Branching in ABAP – experiences
In Branching in ABAP? I described our approach to manage concurring requests for program changes using a branching-like technique.
After 6 months of “living” this approach, I would like to give an overview of our experiences.
Things to be aware of
New methods, attributes and types in classes
Instead of creating them in our branched sub-class, we create them in the master and pass them immediately to the productive system. Since they are not uses if not in the sub class, they do not influence the behavior of the class
Big program sources
We had some really big reports containing many local classes. Merging is very annoying here. We decided, in accordance with the SAP programming guidelines, to split such sources into includes, one for each: class def, class imp, all report events, data declaration, all screen modules.
Master changes in report includes
A change of the master branch in includes can lead to syntax errors in branches – especially when one adds new methods or attributes. Always make a check of the branched versions around when doing this.
Dictionary objects, messages and others
We create and modify those non-source objects directly in the master branch and put them to prod system as soon as possible. Keeping track of different dict types is a mess. When heavy modifications occur, we use new objects instead of modifying the existing ones
Things we introduced
We started leaving the sources in the original packages. But since we use also a newly programmed “branching cockpit”, it comes handy to put all branches in dedicated packages. We did it like this:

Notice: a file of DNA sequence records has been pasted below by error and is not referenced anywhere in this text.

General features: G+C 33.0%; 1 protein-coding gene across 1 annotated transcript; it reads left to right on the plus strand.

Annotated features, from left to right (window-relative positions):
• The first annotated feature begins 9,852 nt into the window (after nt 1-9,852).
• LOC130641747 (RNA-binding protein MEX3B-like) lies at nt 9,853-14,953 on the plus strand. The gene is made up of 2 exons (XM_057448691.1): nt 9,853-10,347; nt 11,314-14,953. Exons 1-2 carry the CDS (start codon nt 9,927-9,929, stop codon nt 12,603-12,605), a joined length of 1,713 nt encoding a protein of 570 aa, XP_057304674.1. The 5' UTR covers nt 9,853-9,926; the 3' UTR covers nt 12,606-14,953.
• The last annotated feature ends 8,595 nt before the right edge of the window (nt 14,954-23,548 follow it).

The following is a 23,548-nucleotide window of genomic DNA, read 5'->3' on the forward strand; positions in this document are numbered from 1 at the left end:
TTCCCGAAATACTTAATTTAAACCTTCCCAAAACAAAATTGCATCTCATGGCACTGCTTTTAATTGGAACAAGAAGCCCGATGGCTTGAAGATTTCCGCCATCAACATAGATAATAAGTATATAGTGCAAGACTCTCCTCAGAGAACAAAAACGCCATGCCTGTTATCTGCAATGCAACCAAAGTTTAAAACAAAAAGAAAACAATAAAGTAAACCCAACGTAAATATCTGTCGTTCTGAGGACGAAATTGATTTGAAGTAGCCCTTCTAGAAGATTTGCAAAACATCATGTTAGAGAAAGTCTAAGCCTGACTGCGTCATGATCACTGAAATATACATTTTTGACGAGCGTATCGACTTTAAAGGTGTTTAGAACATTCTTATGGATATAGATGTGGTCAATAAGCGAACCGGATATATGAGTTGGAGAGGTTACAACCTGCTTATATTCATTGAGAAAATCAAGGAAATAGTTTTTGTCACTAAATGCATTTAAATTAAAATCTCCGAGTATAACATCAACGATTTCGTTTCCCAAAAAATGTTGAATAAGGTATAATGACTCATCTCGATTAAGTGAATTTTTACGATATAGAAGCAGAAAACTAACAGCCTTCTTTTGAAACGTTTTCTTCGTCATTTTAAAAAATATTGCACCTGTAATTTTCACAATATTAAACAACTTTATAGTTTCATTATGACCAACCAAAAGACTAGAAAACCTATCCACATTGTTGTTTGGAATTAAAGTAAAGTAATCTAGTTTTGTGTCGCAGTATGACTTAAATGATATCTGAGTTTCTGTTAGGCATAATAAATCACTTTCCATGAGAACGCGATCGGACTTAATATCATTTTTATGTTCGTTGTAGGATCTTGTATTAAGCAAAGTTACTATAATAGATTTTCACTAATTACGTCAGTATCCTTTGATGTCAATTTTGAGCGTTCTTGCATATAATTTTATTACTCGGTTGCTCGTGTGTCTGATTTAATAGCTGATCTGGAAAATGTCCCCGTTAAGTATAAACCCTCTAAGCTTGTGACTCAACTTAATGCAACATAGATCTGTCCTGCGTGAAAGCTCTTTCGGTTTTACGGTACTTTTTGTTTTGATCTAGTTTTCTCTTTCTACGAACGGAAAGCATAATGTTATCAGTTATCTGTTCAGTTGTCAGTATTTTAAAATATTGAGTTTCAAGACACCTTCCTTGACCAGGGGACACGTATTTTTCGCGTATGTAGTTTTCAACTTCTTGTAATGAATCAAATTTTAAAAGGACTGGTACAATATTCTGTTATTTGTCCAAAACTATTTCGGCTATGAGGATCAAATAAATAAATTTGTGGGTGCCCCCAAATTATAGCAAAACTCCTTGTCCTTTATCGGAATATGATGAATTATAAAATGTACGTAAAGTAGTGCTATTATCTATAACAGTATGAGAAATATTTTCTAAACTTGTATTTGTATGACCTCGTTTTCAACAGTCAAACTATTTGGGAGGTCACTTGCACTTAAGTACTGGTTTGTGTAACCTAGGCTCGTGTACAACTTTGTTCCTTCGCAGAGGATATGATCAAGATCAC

- one general branching package
- sub-package for each developer
This keeps it simple to have an overview of all branched objects. Since the objects vanish after merging, these packages will not overwhelm with objects.
One of our programmers wrote a beautiful cockpit transaction that selects all branches and objects related and offers developer notes to be stored and integration of merging as well as creating new objects following the naming convention. Each branch has a dataset in a z-table containing also a status, creation and change dates, responsible person and so on
In a simple case, a new transaction with the branch name in it can be given to the user for testing it. But when it comes to changes that are deeply nested in several programs, this is difficult. So we created a user parameter for the actual branch. Then we coded a class that determines the possible name of a class or a program source within this branch. Whenever we want to be able to call branched versions of classes, we use this class to instantiate the object. It goes like this:
zcl_dv04_branch=>get_branch_name( exporting iv_name = 'ZCL_CS01_CONF2_TABLE' " 30 Characters importing ev_name_br = data(lv_type) " 30 Characters ). create object mo_conf_table type (lv_type) exporting * io_data = " Datenobjekt für die Rückmeldetabelle io_model = me iv_factory_calendar = mv_factory_calendar iv_present = abap_true. " allgemeines flag
The method call constructs the name of the given class in the branch and checks the existence. If existing, it returns the branch type, if not, it returns the original type. There are similar calls for reports and function modules. Here’s the coding of the method:
method GET_BRANCH_NAME. data lv_branch(3). get parameter id 'ZDV04_BRANCH' field lv_branch. if lv_branch is not initial. * i.e. 'ZCL_CLASS_TO_BRANCH___________ or 'ZP_PRINT_PROGAM_______________'. ev_name_br = iv_name. translate ev_name_br using ' _'. data(lv_offset) = 30 - strlen( lv_branch ). ev_name_br+lv_offset = lv_branch. data(lv_pattern) = ev_name_br && '%'. select count(*) from trdir where name like @lv_pattern into @data(lv_found). if lv_found = 0. ev_name_br = iv_name. endif. else. ev_name_br = iv_name. endif. endmethod.
We really are able to manage simultaneous program changes now, although there are cases in which we do not use branching because of unfavourable constellations in the dependencies of older program coding. Merging is a challenging job, but the advantages outweigh this.